Donald Trump’s many Russia-related scandals have raised the specter of impeachment this week, with a flurry of news stories and columns speculating how the president could be forced out.
These articles tend to note that impeachment remains a very remote prospect given that Republicans control Congress and that only two of them — Reps. Justin Amash (R-MI) and Carlos Curbelo (R-FL) — have publicly entertained discussions of removing the president.
But there may be an even more elementary barrier in Congress to setting the impeachment train in motion: Democrats. Despite calls from some activists groups and about 20 progressive House Democrats, very few leaders in the opposition party are willing to talk about impeachment, according to more than a dozen interviews with Democrats in both chambers over the past three days.
“It’s way too early,” said Michigan Sen. Debbie Stabenow in an interview Wednesday. “We have to get the facts and get much more information.”
Given the velocity of revelations about Trump, congressional Democrats may grow increasingly willing over the coming months to discuss impeachment. But for now, Senate Democrats are quick to shush these rumblings — even as two House Republicans lean into them.
Why some Democrats are resisting impeachment calls
Rep. Rick Nolan (D-MN), a moderate Democrat from a swing district that Trump won by more than 10 points, says he is well aware of Trump’s Russia-related scandals. He’s alarmed by the firing of FBI Director James Comey. But Nolan disagrees with his Democratic colleagues who are already using the “i-word” in speeches on the House floor.
“It’s premature: We have to wait until we get the facts and see where they lead us,” he said in an interview. “So much of what we’ve heard is in the form of allegations. We haven’t seen the memo. We haven’t heard the tapes.”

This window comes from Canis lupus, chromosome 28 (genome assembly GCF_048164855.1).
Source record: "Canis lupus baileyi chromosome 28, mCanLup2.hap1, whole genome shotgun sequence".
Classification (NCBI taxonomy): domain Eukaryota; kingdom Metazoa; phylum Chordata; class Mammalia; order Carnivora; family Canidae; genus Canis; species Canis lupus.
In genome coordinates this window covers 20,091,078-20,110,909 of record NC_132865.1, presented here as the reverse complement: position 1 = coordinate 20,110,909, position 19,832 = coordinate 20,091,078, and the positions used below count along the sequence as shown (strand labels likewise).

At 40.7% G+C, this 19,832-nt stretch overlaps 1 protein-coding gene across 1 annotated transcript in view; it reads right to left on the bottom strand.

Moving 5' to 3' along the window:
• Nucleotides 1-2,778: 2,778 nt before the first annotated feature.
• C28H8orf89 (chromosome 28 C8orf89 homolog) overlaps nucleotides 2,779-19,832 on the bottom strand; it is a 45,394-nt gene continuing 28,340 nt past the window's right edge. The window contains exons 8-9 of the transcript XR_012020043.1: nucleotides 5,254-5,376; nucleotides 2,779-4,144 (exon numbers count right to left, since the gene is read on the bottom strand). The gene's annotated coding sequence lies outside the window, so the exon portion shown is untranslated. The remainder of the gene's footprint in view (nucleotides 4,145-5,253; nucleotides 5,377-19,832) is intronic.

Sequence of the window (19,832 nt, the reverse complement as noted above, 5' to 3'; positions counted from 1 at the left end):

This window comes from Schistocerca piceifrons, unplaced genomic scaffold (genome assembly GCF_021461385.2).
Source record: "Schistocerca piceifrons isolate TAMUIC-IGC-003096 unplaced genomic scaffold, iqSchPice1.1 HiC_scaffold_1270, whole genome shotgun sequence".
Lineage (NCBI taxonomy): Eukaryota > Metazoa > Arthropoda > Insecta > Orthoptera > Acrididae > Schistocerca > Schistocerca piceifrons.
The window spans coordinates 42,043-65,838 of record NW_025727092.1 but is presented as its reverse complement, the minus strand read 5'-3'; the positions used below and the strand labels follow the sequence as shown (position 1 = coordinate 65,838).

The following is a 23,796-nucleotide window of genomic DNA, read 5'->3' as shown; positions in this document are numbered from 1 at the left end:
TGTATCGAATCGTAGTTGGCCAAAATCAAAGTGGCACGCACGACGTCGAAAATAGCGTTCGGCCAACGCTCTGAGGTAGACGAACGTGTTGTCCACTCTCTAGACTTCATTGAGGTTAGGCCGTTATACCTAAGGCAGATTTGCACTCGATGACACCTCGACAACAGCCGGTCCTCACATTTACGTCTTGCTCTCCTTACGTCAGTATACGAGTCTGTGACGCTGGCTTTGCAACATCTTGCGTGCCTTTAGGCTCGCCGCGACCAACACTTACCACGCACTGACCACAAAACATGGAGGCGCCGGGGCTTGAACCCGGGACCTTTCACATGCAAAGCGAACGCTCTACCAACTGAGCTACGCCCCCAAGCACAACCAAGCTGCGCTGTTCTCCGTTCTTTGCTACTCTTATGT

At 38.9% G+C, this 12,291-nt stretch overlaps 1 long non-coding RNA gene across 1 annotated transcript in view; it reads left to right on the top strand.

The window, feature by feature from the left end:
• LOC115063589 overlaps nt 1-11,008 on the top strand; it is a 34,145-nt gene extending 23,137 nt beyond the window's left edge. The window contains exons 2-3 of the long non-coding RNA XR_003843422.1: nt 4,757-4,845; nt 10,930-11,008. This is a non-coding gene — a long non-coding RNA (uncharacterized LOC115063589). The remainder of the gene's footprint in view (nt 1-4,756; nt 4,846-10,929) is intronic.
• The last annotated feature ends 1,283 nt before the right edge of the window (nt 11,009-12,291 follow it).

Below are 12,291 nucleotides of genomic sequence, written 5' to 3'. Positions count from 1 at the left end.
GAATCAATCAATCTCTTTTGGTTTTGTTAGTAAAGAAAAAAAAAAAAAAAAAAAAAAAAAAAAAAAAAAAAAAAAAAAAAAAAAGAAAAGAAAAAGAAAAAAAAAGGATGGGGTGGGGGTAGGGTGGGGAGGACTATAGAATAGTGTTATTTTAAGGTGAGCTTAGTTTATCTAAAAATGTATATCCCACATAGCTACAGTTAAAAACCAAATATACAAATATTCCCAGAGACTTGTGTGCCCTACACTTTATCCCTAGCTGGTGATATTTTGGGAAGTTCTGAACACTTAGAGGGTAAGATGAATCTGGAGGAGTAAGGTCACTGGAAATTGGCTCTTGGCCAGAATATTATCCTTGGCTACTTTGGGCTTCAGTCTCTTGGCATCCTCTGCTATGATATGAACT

In part, Nolan argued that rallying around impeachment would be wrong for Democrats politically — that it would hurt their chances of retaking Congress in 2018 by suggesting they’re dogmatic obstructionists.
“People across the country are so tired of partisanship,” he said. “Let’s gather all the facts and information before making a judgment, as opposed to trying to prejudge it — which smacks of partisanship. The other approach is one that resonates in a more thoughtful way with more people.”
Other Democrats similarly insisted that the public simply did not have confirmation that Trump had committed an impeachable offense. Sen. Claire McCaskill (D-MO), who represents a state Trump won by close to 20 points, brushed aside the impeachment conversation as a distraction from the critical work of discovering the exact timeline surrounding Comey’s firing and the Trump campaign’s alleged Russian ties.
“I understand people are beside themselves over this chaos, but that reinforces the need for us to be methodical and get the evidence,” she told me. “It’s time now to be very methodical, thorough, and professional about assembling the facts. That’s what we should all be focused on.”
The New York Times’s Ross Douthat argued on Wednesday that Congress and the Cabinet need to consider the 25th Amendment, which would allow the president to be removed on the grounds that he’s incapable of fulfilling the duties of the office. McCaskill called that a “tortured” argument that ignored the reality of Trump’s election.
She wasn’t alone. Sen. Bernie Sanders (I-Vt.) said about impeachment that he’s “not there yet.” Sen. Joe Manchin (D-WV) agreed that Democrats were flirting with a “witch hunt” by engaging talk of impeachment. Like it or not, Manchin said, Trump was democratically elected and shouldn’t be undemocratically removed.
“[Trump’s message] resonated with a bunch of voters from different states, and he’s saying a lot of the same things now that he was then,” Manchin said. “All of this hyper-speculation going on right now — I’m just saying, let’s keep going and let the Senate Intelligence Committee do its job.”
Even some of the most progressive senators from safely blue states said they couldn’t get behind impeachment buzz. In separate interviews with Vox, liberal stalwarts Sens. Brian Schatz (D-HI) and Kamala Harris (D-CA) dismissed House Democrats’ impeachment talk as premature, citing the need for clarity about what Trump told Comey and why he fired him.